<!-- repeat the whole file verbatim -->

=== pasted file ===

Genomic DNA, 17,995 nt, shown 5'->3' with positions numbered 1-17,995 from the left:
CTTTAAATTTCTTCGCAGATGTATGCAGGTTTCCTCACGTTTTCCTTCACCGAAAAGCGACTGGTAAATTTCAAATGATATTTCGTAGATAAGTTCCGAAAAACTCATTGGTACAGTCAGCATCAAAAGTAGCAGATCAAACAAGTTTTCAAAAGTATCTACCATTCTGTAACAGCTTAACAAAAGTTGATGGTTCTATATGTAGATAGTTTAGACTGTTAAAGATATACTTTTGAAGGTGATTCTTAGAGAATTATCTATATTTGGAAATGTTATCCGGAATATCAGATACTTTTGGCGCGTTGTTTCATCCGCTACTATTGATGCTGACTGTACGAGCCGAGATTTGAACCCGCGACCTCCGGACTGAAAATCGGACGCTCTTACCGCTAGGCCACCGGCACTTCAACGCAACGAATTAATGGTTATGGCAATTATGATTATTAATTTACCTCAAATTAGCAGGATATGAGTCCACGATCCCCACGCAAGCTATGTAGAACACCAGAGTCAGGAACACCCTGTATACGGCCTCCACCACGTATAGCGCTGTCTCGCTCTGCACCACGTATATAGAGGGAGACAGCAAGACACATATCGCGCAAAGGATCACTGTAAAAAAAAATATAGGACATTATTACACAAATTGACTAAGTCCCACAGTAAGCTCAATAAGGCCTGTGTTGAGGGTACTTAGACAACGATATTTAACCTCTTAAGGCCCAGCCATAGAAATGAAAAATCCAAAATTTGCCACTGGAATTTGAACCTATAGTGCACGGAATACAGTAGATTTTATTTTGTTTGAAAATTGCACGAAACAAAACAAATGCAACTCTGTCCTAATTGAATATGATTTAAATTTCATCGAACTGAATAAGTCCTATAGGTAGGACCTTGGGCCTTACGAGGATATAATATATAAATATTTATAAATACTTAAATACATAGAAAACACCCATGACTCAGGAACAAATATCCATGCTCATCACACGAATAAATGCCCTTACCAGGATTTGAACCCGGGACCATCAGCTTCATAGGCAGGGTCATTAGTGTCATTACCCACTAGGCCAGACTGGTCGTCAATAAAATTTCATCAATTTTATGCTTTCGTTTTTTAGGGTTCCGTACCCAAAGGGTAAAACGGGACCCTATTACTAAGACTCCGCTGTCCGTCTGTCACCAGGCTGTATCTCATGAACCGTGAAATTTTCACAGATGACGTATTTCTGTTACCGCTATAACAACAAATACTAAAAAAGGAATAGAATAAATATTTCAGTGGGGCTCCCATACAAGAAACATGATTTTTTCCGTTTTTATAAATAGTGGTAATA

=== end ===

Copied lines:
Genomic DNA, 17,995 nt, shown 5'->3' with positions numbered 1-17,995 from the left:
CTTTAAATTTCTTCGCAGATGTATGCAGGTTTCCTCACGTTTTCCTTCACCGAAAAGCGACTGGTAAATTTCAAATGATATTTCGTAGATAAGTTCCGAAAAACTCATTGGTACAGTCAGCATCAAAAGTAGCAGATCAAACAAGTTTTCAAAAGTATCTACCATTCTGTAACAGCTTAACAAAAGTTGATGGTTCTATATGTAGATAGTTTAGACTGTTAAAGATATACTTTTGAAGGTGATTCTTAGAGAATTATCTATATTTGGAAATGTTATCCGGAATATCAGATACTTTTGGCGCGTTGTTTCATCCGCTACTATTGATGCTGACTGTACGAGCCGAGATTTGAACCCGCGACCTCCGGACTGAAAATCGGACGCTCTTACCGCTAGGCCACCGGCACTTCAACGCAACGAATTAATGGTTATGGCAATTATGATTATTAATTTACCTCAAATTAGCAGGATATGAGTCCACGATCCCCACGCAAGCTATGTAGAACACCAGAGTCAGGAACACCCTGTATACGGCCTCCACCACGTATAGCGCTGTCTCGCTCTGCACCACGTATATAGAGGGAGACAGCAAGACACATATCGCGCAAAGGATCACTGTAAAAAAAAATATAGGACATTATTACACAAATTGACTAAGTCCCACAGTAAGCTCAATAAGGCCTGTGTTGAGGGTACTTAGACAACGATATTTAACCTCTTAAGGCCCAGCCATAGAAATGAAAAATCCAAAATTTGCCACTGGAATTTGAACCTATAGTGCACGGAATACAGTAGATTTTATTTTGTTTGAAAATTGCACGAAACAAAACAAATGCAACTCTGTCCTAATTGAATATGATTTAAATTTCATCGAACTGAATAAGTCCTATAGGTAGGACCTTGGGCCTTACGAGGATATAATATATAAATATTTATAAATACTTAAATACATAGAAAACACCCATGACTCAGGAACAAATATCCATGCTCATCACACGAATAAATGCCCTTACCAGGATTTGAACCCGGGACCATCAGCTTCATAGGCAGGGTCATTAGTGTCATTACCCACTAGGCCAGACTGGTCGTCAATAAAATTTCATCAATTTTATGCTTTCGTTTTTTAGGGTTCCGTACCCAAAGGGTAAAACGGGACCCTATTACTAAGACTCCGCTGTCCGTCTGTCACCAGGCTGTATCTCATGAACCGTGAAATTTTCACAGATGACGTATTTCTGTTACCGCTATAACAACAAATACTAAAAAAGGAATAGAATAAATATTTCAGTGGGGCTCCCATACAAGAAACATGATTTTTTCCGTTTTTATAAATAGTGGTAATA